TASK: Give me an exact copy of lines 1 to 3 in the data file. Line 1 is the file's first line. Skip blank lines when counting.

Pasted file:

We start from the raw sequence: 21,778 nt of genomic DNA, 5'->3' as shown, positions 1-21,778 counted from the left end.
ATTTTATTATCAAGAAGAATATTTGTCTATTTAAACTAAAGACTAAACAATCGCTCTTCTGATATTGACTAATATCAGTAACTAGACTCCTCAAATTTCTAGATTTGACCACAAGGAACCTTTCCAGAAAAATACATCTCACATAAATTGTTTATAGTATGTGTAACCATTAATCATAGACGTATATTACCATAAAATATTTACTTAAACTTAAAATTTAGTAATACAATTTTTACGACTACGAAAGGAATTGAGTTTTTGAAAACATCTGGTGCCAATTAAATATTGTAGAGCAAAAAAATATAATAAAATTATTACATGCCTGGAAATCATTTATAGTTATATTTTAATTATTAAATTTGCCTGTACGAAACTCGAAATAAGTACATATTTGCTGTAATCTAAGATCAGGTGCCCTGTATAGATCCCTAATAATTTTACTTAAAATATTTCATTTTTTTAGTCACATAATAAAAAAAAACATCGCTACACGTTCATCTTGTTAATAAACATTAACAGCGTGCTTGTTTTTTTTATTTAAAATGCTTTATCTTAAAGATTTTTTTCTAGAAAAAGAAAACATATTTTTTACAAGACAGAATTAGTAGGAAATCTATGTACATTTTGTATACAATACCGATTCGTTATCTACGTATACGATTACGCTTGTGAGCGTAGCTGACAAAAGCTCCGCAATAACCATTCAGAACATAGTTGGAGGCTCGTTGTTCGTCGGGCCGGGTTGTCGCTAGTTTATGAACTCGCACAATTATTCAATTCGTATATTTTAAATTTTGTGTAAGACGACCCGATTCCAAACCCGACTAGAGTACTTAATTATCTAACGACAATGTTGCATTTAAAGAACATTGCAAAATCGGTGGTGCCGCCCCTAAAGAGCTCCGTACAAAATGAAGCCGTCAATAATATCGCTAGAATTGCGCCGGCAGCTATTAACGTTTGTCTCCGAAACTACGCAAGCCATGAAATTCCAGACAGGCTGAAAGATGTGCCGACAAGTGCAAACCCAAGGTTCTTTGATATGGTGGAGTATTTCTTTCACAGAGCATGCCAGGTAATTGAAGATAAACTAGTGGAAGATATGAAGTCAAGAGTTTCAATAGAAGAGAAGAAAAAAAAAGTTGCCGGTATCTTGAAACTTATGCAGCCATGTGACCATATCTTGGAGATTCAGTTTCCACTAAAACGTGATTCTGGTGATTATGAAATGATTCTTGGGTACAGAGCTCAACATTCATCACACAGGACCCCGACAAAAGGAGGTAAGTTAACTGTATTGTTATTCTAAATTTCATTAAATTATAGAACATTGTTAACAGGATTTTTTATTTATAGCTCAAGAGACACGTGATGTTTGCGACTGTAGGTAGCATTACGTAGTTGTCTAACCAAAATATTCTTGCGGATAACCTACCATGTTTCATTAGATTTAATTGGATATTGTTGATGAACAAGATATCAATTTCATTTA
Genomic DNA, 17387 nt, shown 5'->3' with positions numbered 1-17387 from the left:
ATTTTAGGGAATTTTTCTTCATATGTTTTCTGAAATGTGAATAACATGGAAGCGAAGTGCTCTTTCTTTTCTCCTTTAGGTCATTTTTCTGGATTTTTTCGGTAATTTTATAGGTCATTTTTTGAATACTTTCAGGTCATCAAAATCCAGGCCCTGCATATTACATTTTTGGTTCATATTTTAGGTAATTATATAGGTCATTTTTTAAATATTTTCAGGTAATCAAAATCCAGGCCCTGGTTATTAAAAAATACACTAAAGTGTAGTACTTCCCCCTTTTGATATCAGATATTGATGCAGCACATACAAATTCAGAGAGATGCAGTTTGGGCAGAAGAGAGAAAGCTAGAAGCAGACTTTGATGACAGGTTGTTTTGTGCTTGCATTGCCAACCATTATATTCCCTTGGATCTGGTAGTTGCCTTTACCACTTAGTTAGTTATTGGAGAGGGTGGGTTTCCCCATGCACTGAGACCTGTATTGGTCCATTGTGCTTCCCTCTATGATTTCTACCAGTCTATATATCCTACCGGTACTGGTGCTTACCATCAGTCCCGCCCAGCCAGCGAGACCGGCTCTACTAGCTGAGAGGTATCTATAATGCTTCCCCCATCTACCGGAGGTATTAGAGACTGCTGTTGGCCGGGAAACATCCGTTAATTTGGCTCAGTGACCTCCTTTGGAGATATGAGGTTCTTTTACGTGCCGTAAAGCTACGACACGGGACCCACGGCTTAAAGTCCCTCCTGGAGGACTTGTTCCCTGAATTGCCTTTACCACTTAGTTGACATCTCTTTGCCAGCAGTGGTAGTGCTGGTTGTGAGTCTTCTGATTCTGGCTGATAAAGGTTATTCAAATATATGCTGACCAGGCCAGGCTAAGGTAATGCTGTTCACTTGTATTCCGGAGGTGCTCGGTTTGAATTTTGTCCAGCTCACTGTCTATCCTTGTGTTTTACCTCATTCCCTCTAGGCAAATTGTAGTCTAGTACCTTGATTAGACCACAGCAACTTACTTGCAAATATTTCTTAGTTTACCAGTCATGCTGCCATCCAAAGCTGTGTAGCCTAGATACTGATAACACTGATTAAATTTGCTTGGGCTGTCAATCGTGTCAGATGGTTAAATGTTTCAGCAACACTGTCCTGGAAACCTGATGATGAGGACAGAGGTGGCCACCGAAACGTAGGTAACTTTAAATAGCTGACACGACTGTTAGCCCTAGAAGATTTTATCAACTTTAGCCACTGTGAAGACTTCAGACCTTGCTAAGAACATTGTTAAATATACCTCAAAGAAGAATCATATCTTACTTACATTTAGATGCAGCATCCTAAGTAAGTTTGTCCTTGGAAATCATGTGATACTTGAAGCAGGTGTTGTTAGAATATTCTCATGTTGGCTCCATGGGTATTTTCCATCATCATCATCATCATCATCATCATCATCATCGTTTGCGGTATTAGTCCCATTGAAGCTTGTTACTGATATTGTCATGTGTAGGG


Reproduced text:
We start from the raw sequence: 21,778 nt of genomic DNA, 5'->3' as shown, positions 1-21,778 counted from the left end.
ATTTTATTATCAAGAAGAATATTTGTCTATTTAAACTAAAGACTAAACAATCGCTCTTCTGATATTGACTAATATCAGTAACTAGACTCCTCAAATTTCTAGATTTGACCACAAGGAACCTTTCCAGAAAAATACATCTCACATAAATTGTTTATAGTATGTGTAACCATTAATCATAGACGTATATTACCATAAAATATTTACTTAAACTTAAAATTTAGTAATACAATTTTTACGACTACGAAAGGAATTGAGTTTTTGAAAACATCTGGTGCCAATTAAATATTGTAGAGCAAAAAAATATAATAAAATTATTACATGCCTGGAAATCATTTATAGTTATATTTTAATTATTAAATTTGCCTGTACGAAACTCGAAATAAGTACATATTTGCTGTAATCTAAGATCAGGTGCCCTGTATAGATCCCTAATAATTTTACTTAAAATATTTCATTTTTTTAGTCACATAATAAAAAAAAACATCGCTACACGTTCATCTTGTTAATAAACATTAACAGCGTGCTTGTTTTTTTTATTTAAAATGCTTTATCTTAAAGATTTTTTTCTAGAAAAAGAAAACATATTTTTTACAAGACAGAATTAGTAGGAAATCTATGTACATTTTGTATACAATACCGATTCGTTATCTACGTATACGATTACGCTTGTGAGCGTAGCTGACAAAAGCTCCGCAATAACCATTCAGAACATAGTTGGAGGCTCGTTGTTCGTCGGGCCGGGTTGTCGCTAGTTTATGAACTCGCACAATTATTCAATTCGTATATTTTAAATTTTGTGTAAGACGACCCGATTCCAAACCCGACTAGAGTACTTAATTATCTAACGACAATGTTGCATTTAAAGAACATTGCAAAATCGGTGGTGCCGCCCCTAAAGAGCTCCGTACAAAATGAAGCCGTCAATAATATCGCTAGAATTGCGCCGGCAGCTATTAACGTTTGTCTCCGAAACTACGCAAGCCATGAAATTCCAGACAGGCTGAAAGATGTGCCGACAAGTGCAAACCCAAGGTTCTTTGATATGGTGGAGTATTTCTTTCACAGAGCATGCCAGGTAATTGAAGATAAACTAGTGGAAGATATGAAGTCAAGAGTTTCAATAGAAGAGAAGAAAAAAAAAGTTGCCGGTATCTTGAAACTTATGCAGCCATGTGACCATATCTTGGAGATTCAGTTTCCACTAAAACGTGATTCTGGTGATTATGAAATGATTCTTGGGTACAGAGCTCAACATTCATCACACAGGACCCCGACAAAAGGAGGTAAGTTAACTGTATTGTTATTCTAAATTTCATTAAATTATAGAACATTGTTAACAGGATTTTTTATTTATAGCTCAAGAGACACGTGATGTTTGCGACTGTAGGTAGCATTACGTAGTTGTCTAACCAAAATATTCTTGCGGATAACCTACCATGTTTCATTAGATTTAATTGGATATTGTTGATGAACAAGATATCAATTTCATTTA
Genomic DNA, 17387 nt, shown 5'->3' with positions numbered 1-17387 from the left: